Rarely does anyone accuse of political correctness, but yeah, I really don’t care if he’s got a boyfriend and his sexual preferences don’t really have much of anything to do with what is revealed here. Remember, the tin foil doesn’t protect you from the gamma rays; it magnifies them.

      By the way, you missed a word in your “aka” commenting name.

      1. R.P. (Savant)

        You quote a statement from Greenwald that the U.S. government is apparently involved in a massive conspiracy to “control” discussion on the Internet, and I’m the one wearing the tin hat? I’m a little slow maybe (it took me a while to ‘get’ the insult in you p.s.) but no foil on my head as of yet… Signed, Savant Idiota

        1. SHG Post author

          Even paranoids have enemies, and sadly, it turns out the government is indeed doing at least some of the things conspiracy theorists have long claimed. Their hats are looking much better these days.

  3. drouse

    Of course this might be a perfect example of what G.G. was exposing. I have most definitely noted that whenever the subject of Glen comes up posters pop up doing their best to discredit him. It doesn’t matter where, even (especially?) on sites where support for him is normally strong. Anecdotal? Yes, but it is a very consistent phenomena.

    1. R.P. (Savant)

      How am I trying to improperly discredit Greenwald? By pointing to anti-american statements he has made in the past, to demonstrate his motivations? By pointing out that his supposed legitimate reasons for disclosing classified info is constantly changing (first, its NSA spying on citizens; then its NSA spying on foreign govt., now its the NSA supposedly trying to “compromise” the entire Internet)? By noting that he threatened to disclose Great Britain’s secret info simply to retaliate against him because they detained his boyfriend? Tell me, which of those arguments are improper efforts to “discredit” Greenwald? Greenwald has destroyed years of effort by thousands of government workers on behalf of the U.S., for reasons that aren’t even clear, and yet you don’t question a bit of it. I’m just amazed that intelligent people, esp. lawyers, automatically back Greenwald, unquestioningly.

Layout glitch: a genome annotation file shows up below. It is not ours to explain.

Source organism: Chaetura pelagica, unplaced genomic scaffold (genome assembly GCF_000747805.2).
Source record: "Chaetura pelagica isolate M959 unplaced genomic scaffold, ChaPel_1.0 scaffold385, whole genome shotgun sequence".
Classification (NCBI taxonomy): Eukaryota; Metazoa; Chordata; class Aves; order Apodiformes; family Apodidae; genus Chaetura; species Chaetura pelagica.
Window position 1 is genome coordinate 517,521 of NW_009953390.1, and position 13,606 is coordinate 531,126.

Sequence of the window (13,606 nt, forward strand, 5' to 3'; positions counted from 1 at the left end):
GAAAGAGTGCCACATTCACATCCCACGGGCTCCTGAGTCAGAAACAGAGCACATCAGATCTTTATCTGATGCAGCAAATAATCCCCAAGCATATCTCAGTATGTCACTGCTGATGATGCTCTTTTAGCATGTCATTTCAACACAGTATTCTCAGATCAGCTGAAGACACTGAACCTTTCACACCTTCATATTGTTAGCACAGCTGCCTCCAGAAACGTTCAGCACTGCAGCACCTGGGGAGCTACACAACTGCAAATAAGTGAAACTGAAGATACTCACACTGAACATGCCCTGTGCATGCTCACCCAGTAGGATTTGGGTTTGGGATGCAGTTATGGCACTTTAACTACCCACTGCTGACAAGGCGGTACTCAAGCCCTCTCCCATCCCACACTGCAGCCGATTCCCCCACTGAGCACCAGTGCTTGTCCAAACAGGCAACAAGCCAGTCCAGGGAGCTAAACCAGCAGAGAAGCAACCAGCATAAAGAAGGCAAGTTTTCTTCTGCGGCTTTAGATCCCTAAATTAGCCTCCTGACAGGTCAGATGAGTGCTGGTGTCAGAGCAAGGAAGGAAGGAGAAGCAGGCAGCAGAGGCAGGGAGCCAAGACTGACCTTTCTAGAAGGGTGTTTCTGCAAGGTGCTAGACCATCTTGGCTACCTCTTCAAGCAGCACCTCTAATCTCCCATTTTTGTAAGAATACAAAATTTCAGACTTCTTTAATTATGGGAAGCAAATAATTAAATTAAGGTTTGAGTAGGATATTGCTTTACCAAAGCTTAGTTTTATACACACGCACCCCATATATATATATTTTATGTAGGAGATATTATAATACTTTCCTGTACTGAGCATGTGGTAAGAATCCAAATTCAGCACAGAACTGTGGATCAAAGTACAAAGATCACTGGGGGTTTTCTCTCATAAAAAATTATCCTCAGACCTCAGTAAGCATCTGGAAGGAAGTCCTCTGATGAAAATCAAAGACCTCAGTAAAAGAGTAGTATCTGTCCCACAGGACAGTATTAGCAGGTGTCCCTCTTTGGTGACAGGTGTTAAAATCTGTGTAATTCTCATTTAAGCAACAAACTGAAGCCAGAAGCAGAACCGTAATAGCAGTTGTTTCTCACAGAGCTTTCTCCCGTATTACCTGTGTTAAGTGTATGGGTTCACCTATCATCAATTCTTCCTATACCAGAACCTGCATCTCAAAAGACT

4. NPC

    Strange how off the hop, the first comment you get is from someone who pooh-poohs the idea that the U.S. government can do something evil. We are a Republic, not a fascist or socialist state. Our freedoms are disappearing one by one because people like R.P. think the government should be able to tell us what to do, believe and think. This leftist notion has bit by bit destroyed nearly every aspect of American society.

  5. UltravioletAdmin

    So basically they’re doing an online version of the same stuff NYPD’s Intelligence Division always did, like sending undercover agents to Mosques, or to Vietnam War Protests and act as agitators. Or the FBI COINTELPRO work on Dr. King and other organizations.

    Meet the New Boss. Same as the Old Boss.

    1. SHG Post author

      Or maybe this is far more organized, directed, competent and pervasive than anything the NYPD was capable of doing or the FBI tried in its ham-fisted way back in the ’60’s. Disruption and disinformation aren’t new tools, but this appears far better done than the past. Or at least what we knew of the past.

  6. AlphaCentauri

    “So basically they’re doing an online version of the same stuff NYPD’s Intelligence Division always did, like sending undercover agents to Mosques, or to Vietnam War Protests and act as agitators. Or the FBI COINTELPRO work on Dr. King and other organizations.

    Meet the New Boss. Same as the Old Boss.”

    The difference is lots more witnesses than when LE infiltrates IRL groups.

    A lot of the tactics they describe for interacting on forums are pretty similar to garden-variety trolling. So you can just not feed them, and most of us are getting pretty good at that. But you can also take control of the interaction, turning their comments against them to end up demonstrating the correctness of your own position. The main problem is that it can work so well it looks like you are engaging in sock-puppetry yourself.

    1. SHG Post author

      Is it the same as Ordinary Trolls? Or sockpuppets? Or does this cause us to doubt everything and everyone online? And what about you, Comrade?

      1. Fubar

        The latest research indicates that greater sockpuppets have lesser sockpuppets upon their hands to write ‘em, and lesser sockpuppets have smaller yet; and so ad infinitum.

        It’s sockpuppets all the way down.